Your profile indicates that you live in the lovely country to my north.  If so, that really limits input for me.  For example, the initial responsive posts indicate caution needed to ensure that you can take advantage of step-up-in-basis at death of your parents.  Is that the law in Canada?  (It is in US, but I don't know what provincial and federal law in Canada may provide--and even in the US, there are circumstances in which the step-up prior to title passing may not be beneficial.)

Generally speaking, at least in the US, for most seniors (I.e., the "95%"), durable healthcare powers of attorney, generally applicable powers of attorney, Payable/transfer-on-Death forms on financial/retirement accounts, and "living wills" are at least as important as wills, trusts, and the like.  If I were you, I'd seek out advice from people knowledgeable about Canadian/provincial laws, which could be very different from the US in this area (Indeed, there are many differences among US states.).  And, especially if your folks are beyond the "95%," I'd consider retaining an expert for a short time at an hourly rate to ensure that you don't hurt yourself in your planning.

Good luck.

lifejoy

  • Magnum Stache
  • ******
  • Posts: 3924
  • Age: 32
  • Location: Canada, eh
  • Lovin' the Mustachian life!
    • Not Buying This
Re: End of Life / Inheritance Planning
« Reply #5 on: October 01, 2014, 08:56:03 PM »

This December my parents and I will be re-writing our wills and putting my name on the deed to their house. I am the sole heir and they would like to make things as streamlined, simple, and fee-free as possible. If you have any advice or suggestions, that would be great.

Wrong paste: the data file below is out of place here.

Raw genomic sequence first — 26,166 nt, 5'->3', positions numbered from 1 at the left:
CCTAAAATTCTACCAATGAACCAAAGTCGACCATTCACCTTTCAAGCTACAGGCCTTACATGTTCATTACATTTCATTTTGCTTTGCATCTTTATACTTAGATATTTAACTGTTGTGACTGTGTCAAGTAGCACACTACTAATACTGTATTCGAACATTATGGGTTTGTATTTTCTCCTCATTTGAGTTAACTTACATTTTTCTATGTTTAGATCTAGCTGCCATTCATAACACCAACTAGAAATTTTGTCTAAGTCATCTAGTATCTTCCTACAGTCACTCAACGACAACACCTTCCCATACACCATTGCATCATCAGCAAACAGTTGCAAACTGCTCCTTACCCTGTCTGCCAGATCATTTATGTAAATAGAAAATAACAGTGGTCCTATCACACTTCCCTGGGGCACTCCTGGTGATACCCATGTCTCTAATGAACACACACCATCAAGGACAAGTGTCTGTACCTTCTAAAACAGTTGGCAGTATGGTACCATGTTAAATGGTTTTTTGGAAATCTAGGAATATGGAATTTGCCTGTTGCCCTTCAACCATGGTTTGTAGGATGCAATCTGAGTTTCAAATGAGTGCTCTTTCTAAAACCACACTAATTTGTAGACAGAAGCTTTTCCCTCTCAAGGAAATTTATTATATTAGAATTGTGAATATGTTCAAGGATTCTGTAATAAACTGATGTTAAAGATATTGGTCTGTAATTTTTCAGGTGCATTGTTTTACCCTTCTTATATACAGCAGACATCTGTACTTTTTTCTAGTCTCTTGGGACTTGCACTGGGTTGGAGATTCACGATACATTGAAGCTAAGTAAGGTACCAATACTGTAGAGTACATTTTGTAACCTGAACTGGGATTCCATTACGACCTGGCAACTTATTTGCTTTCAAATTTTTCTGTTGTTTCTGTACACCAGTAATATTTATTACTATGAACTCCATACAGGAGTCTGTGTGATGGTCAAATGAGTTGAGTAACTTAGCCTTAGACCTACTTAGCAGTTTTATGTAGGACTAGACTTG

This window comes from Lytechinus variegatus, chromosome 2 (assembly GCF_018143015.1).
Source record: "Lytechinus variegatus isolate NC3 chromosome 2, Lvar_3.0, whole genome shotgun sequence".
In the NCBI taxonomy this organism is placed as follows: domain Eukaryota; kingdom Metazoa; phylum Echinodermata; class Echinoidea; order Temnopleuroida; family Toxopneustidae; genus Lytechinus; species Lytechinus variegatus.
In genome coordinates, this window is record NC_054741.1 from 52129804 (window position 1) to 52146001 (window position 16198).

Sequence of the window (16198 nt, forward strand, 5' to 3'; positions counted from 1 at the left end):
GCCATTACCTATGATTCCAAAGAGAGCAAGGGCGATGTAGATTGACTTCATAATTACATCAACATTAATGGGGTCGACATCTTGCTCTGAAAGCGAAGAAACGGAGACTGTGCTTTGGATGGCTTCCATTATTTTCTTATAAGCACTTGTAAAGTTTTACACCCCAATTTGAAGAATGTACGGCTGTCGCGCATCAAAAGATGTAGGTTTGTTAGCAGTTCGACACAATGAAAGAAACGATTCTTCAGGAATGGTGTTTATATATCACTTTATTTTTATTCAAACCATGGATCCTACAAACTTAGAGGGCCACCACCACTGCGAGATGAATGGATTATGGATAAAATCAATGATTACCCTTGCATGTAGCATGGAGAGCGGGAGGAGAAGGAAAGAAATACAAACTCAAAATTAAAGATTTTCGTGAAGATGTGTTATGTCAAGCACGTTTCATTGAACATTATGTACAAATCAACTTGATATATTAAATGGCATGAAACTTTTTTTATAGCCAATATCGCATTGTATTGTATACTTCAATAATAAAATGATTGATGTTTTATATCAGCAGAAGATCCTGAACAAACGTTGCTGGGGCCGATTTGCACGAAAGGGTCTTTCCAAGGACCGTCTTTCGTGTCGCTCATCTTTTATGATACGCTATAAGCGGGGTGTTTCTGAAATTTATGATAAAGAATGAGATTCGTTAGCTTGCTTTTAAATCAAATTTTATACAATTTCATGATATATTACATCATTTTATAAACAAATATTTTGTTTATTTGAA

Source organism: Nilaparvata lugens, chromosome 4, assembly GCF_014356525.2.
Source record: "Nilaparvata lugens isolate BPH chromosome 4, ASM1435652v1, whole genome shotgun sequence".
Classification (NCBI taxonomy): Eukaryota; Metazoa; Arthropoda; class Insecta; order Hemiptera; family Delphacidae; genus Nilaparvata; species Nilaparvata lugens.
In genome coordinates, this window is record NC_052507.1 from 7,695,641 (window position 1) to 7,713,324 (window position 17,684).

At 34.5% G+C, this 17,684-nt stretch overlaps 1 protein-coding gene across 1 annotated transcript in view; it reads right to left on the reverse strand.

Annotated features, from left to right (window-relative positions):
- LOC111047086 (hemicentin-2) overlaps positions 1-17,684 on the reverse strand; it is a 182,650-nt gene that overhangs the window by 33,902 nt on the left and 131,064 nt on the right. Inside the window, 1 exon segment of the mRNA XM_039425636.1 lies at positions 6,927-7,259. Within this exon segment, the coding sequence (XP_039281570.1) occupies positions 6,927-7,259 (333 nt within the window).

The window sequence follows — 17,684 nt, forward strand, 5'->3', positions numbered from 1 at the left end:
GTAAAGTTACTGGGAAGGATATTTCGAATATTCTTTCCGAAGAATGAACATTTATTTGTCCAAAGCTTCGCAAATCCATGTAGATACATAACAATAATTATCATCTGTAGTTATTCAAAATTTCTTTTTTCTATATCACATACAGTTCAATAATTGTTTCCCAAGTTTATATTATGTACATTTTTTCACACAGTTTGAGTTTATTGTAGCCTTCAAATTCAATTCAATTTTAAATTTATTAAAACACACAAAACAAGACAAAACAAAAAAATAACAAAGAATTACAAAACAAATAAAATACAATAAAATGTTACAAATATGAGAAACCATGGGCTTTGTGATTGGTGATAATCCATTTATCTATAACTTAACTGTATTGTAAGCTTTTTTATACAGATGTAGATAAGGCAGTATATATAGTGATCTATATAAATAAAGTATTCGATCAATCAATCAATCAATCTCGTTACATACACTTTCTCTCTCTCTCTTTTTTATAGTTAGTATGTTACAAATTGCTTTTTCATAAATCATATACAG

Your profile indicates that you live in the lovely country to my north.  If so, that really limits input for me.  For example, the initial responsive posts indicate caution needed to ensure that you can take advantage of step-up-in-basis at death of your parents.  Is that the law in Canada?  (It is in US, but I don't know what provincial and federal law in Canada may provide--and even in the US, there are circumstances in which the step-up prior to title passing may not be beneficial.)

Generally speaking, at least in the US, for most seniors (I.e., the "95%"), durable healthcare powers of attorney, generally applicable powers of attorney, Payable/transfer-on-Death forms on financial/retirement accounts, and "living wills" are at least as important as wills, trusts, and the like.  If I were you, I'd seek out advice from people knowledgeable about Canadian/provincial laws, which could be very different from the US in this area (Indeed, there are many differences among US states.).  And, especially if your folks are beyond the "95%," I'd consider retaining an expert for a short time at an hourly rate to ensure that you don't hurt yourself in your planning.

Good luck.

I think that's the best advice right there: get a local expert to tell me what's what :)

Catbert

  • Handlebar Stache
  • *****
  • Posts: 2130
  • Location: Southern California
Re: End of Life / Inheritance Planning
« Reply #6 on: October 02, 2014, 01:37:18 PM »
Check to see if there is a "transfer on death" option on real estate in your province.  A few states in the US have this option.

hred17

  • 5 O'Clock Shadow
  • *
  • Posts: 28
Re: End of Life / Inheritance Planning
« Reply #7 on: January 31, 2015, 02:07:45 PM »
Posting here to follow thread / reference.